Theory Evolution: limited resources and variations in individual physiology encourage the exaggeration of beneficial traits. Creation: God did it.

Testable predictions Evolution: introducing a new threat will result in a net change in population characteristics and better survival. Creation: ...

Comment Re:And shootings on airplanes are... (Score 2, Interesting) 500

It's just the TSA issuing press releases trying to make it sound like they're doing a good job despite the fact that they fail 95% of the their own tests of their system.

Exactly. A 20% increase in gun detections seems more likely that the TSA's miss rate has dropped to 94%, than that there are actually 20% more guns.

That won't stop people from spinning it as though there's been a massive rise in attempted terrorist hijackings, while the brave officers of the TSA continue to thwart each and every one. Those men and women are doing a hard job, and we should probably invest in more technology to help them do it. Is it budget season?

Comment Re:What a load of garbage (Score 1) 54

If you attacker is waiting only on the type of system you have installed to attack you then you are absolutely screwed.

I don't think anyone's suggesting that. They're saying that finding out what SCADA gear is installed at a particular location is one barrier to attack. Sure, you can go listen to a bunch of Schneider, Siemens, Rockwell, and Eaton trade show presentations or hope that their marketing literature mentions the big contract with Ginna Nuclear, but if their safety engineer posts a selfie from the control center, an attacker saves a lot of boring research.

It's like that ATM company a few years ago, so proud of their high-security locks that they included a photograph of the master key in their marketing literature. Sure, you could pick or drill the lock, but it's easier to manufacture a service master key from the glossy picture.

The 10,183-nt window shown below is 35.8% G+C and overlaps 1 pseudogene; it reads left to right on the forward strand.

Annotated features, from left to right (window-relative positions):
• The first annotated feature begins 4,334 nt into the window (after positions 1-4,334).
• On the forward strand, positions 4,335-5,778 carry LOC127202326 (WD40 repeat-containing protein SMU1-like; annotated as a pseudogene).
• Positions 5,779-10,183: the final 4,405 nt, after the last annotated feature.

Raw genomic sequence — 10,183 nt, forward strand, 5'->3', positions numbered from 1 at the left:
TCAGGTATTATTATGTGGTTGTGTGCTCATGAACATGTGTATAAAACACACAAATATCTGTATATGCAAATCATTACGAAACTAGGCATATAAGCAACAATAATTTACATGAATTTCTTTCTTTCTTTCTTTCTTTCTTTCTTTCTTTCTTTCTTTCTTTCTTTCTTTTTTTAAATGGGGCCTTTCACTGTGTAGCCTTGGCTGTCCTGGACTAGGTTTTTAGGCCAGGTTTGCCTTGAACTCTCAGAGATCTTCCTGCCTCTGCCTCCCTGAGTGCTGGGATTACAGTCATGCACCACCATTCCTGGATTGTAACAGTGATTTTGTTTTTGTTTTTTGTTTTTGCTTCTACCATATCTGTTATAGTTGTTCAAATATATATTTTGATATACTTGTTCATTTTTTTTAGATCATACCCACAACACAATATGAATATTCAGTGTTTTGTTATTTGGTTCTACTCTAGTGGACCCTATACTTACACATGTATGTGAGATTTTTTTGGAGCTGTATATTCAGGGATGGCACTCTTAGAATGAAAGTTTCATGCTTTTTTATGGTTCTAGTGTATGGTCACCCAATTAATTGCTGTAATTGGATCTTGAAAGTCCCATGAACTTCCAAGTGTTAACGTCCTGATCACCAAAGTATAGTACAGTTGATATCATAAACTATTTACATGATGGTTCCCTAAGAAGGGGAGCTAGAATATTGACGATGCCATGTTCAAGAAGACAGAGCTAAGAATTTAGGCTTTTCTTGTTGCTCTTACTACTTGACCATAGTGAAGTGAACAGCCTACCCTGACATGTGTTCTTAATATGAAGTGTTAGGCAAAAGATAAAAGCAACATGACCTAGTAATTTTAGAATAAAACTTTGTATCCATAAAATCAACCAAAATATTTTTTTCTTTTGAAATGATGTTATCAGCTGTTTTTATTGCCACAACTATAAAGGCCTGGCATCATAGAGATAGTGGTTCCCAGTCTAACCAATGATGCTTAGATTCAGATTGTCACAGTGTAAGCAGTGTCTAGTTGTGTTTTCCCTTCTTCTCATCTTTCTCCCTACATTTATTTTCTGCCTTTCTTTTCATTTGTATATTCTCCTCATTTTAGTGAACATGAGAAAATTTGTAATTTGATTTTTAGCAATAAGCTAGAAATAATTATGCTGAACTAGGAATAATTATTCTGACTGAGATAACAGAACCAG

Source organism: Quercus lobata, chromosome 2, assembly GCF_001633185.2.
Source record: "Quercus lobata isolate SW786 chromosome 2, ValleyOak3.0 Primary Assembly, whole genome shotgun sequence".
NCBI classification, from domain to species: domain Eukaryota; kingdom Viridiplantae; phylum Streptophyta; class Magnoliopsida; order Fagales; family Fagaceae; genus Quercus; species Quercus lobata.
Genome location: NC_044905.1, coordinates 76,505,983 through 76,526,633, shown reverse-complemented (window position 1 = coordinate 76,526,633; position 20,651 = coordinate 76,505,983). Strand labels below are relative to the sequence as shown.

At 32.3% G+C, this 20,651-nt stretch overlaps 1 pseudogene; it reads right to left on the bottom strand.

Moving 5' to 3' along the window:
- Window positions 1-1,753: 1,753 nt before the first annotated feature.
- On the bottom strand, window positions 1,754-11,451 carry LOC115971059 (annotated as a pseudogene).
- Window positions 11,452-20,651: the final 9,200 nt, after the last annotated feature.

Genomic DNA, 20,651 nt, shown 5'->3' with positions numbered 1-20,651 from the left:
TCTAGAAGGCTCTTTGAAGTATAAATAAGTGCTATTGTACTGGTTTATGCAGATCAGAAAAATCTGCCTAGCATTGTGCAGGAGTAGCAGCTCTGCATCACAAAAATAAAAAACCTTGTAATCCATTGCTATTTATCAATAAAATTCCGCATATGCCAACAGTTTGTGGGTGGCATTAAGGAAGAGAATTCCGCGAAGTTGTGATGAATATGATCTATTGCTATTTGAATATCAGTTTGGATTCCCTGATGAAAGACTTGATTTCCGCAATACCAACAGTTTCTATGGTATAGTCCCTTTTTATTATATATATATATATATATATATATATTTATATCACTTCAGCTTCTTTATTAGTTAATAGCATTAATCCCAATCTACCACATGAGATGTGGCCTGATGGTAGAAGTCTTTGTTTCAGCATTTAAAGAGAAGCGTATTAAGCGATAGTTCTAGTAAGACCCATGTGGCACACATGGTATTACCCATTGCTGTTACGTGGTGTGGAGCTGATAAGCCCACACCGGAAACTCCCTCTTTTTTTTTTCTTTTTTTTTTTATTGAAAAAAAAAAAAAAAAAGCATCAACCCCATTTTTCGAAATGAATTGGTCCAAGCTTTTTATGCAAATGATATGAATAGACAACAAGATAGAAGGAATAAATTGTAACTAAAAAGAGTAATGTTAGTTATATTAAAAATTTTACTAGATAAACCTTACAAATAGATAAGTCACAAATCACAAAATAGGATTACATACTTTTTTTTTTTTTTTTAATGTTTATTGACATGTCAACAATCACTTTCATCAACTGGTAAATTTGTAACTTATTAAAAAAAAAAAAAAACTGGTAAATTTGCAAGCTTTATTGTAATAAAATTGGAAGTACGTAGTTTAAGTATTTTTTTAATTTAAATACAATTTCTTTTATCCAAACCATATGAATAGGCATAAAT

Comment Re: Now... (Score 1) 412

So if you build the sphere with a mass of about 1 kg / meter squared, you could do it with just a little over one Mars sized planet.

You describe a paper globe about 4mm thick, or maybe more practically (since much of a rocky planet is silicates), a glass sphere 400 um thick. I can't imagine what one could do with that structure. (of course, I can't imagine how one would construct a Dyson sphere, so perhaps criticizing the structural integrity of that sphere is irrelevant.)

Comment Re:This was _outlawed_ in the USA? (Score 2) 545

Hopefully somebody is going to tell me that this Federal Law was just designed to stop one or two particular states/counties from implementing nutty policies.

This part of the law is just designed to prevent isolated municipalities from nutty interpretations of existing law.

There have been a few recent examples of private citizens reporting unaccompanied children to the police. Generally, the kids are walking short distances (~1 mile). Once the police get involved, they often feel the need to charge someone, and generally find a way to fit "leaving your 8 year old child unattended for 20 minutes" into some form of neglect or endangerment. I'm not sure if any of these have resulted in actual conviction, but they have certainly resulted in handcuffings, arrests, and (perhaps most importantly) court fees.

Comment I think you're forgetting how people use mess (Score 2) 174

aging systems with multiple text-entry fields. You know, like they'll start a message wherever the cursor goes, then tab to the next field when they run out of space. Or they'll fill the first 140 characters with salutations and declarations of importance. People suck at titles, headings, and summaries. The (questionable) beauty of twitter is to force people to write only short, complete messages, easily read at a glance.

De-twittering twitter makes it email, and a twitter feed with 50 headlines saying "Important: read this" is pretty useless.